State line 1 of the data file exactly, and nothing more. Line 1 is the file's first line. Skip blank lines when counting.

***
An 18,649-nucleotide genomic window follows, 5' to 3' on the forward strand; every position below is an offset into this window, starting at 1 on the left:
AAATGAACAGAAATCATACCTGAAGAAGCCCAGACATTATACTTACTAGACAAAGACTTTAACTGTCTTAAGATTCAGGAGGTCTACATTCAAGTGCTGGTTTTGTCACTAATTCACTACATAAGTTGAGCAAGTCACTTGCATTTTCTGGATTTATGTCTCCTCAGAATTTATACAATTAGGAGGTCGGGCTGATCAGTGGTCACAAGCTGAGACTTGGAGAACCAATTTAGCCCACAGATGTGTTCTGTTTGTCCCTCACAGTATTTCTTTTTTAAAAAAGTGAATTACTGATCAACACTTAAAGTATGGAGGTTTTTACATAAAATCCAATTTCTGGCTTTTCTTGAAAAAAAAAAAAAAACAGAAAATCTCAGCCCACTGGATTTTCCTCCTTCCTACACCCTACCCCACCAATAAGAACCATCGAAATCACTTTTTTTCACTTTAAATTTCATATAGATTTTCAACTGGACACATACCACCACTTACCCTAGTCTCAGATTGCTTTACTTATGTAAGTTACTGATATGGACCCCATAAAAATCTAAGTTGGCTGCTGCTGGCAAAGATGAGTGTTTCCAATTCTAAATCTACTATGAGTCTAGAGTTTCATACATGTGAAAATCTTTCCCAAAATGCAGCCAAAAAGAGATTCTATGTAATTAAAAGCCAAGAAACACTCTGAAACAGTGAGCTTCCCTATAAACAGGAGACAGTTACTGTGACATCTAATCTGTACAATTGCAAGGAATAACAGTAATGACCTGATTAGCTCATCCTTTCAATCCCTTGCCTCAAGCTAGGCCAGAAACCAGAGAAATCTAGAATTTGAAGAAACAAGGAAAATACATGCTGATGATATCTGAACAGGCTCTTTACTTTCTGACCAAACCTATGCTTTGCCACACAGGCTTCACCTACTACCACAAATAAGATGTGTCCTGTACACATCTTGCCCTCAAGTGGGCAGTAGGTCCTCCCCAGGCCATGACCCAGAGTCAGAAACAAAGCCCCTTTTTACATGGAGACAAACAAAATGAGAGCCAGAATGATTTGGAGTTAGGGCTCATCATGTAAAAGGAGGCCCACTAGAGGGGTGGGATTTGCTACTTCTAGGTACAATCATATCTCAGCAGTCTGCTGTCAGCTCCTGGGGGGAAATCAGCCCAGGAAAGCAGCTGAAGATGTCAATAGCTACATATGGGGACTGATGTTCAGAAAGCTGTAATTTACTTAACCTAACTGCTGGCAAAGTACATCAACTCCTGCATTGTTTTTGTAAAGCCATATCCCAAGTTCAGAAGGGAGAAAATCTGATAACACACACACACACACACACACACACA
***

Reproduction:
An 18,649-nucleotide genomic window follows, 5' to 3' on the forward strand; every position below is an offset into this window, starting at 1 on the left: